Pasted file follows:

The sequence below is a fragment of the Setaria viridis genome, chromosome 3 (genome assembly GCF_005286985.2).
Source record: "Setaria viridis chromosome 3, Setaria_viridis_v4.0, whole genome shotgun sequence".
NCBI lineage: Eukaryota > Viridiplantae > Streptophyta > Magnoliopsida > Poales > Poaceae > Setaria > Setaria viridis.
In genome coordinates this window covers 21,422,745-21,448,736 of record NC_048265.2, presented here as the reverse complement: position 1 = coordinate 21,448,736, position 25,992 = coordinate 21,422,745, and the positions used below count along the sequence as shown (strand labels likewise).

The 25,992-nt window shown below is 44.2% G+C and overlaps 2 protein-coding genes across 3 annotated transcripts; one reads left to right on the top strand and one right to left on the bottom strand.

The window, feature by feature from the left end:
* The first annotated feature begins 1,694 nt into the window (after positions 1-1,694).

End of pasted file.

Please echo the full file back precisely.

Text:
The sequence below is a fragment of the Setaria viridis genome, chromosome 3 (genome assembly GCF_005286985.2).
Source record: "Setaria viridis chromosome 3, Setaria_viridis_v4.0, whole genome shotgun sequence".
NCBI lineage: Eukaryota > Viridiplantae > Streptophyta > Magnoliopsida > Poales > Poaceae > Setaria > Setaria viridis.
In genome coordinates this window covers 21,422,745-21,448,736 of record NC_048265.2, presented here as the reverse complement: position 1 = coordinate 21,448,736, position 25,992 = coordinate 21,422,745, and the positions used below count along the sequence as shown (strand labels likewise).

The 25,992-nt window shown below is 44.2% G+C and overlaps 2 protein-coding genes across 3 annotated transcripts; one reads left to right on the top strand and one right to left on the bottom strand.

The window, feature by feature from the left end:
* The first annotated feature begins 1,694 nt into the window (after positions 1-1,694).